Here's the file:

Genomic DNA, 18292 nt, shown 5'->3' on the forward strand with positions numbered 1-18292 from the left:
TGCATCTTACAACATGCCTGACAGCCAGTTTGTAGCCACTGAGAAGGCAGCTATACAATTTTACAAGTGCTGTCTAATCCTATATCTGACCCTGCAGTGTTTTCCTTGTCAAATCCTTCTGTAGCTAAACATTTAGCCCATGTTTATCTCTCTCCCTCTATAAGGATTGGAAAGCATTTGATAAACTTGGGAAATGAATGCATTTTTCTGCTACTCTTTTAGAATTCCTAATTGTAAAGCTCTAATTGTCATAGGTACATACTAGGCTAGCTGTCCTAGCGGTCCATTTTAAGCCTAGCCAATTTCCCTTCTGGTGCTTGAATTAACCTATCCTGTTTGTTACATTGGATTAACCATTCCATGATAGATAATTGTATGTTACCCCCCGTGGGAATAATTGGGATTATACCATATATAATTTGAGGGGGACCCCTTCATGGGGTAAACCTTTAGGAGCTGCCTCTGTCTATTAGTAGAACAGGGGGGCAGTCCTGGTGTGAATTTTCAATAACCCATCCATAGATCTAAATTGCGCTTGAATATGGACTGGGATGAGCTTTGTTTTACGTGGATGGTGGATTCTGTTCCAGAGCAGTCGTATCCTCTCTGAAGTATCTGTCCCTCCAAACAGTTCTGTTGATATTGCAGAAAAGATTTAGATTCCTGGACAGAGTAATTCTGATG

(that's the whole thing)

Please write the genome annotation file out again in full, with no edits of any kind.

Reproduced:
Genomic DNA, 18292 nt, shown 5'->3' on the forward strand with positions numbered 1-18292 from the left:
TGCATCTTACAACATGCCTGACAGCCAGTTTGTAGCCACTGAGAAGGCAGCTATACAATTTTACAAGTGCTGTCTAATCCTATATCTGACCCTGCAGTGTTTTCCTTGTCAAATCCTTCTGTAGCTAAACATTTAGCCCATGTTTATCTCTCTCCCTCTATAAGGATTGGAAAGCATTTGATAAACTTGGGAAATGAATGCATTTTTCTGCTACTCTTTTAGAATTCCTAATTGTAAAGCTCTAATTGTCATAGGTACATACTAGGCTAGCTGTCCTAGCGGTCCATTTTAAGCCTAGCCAATTTCCCTTCTGGTGCTTGAATTAACCTATCCTGTTTGTTACATTGGATTAACCATTCCATGATAGATAATTGTATGTTACCCCCCGTGGGAATAATTGGGATTATACCATATATAATTTGAGGGGGACCCCTTCATGGGGTAAACCTTTAGGAGCTGCCTCTGTCTATTAGTAGAACAGGGGGGCAGTCCTGGTGTGAATTTTCAATAACCCATCCATAGATCTAAATTGCGCTTGAATATGGACTGGGATGAGCTTTGTTTTACGTGGATGGTGGATTCTGTTCCAGAGCAGTCGTATCCTCTCTGAAGTATCTGTCCCTCCAAACAGTTCTGTTGATATTGCAGAAAAGATTTAGATTCCTGGACAGAGTAATTCTGATG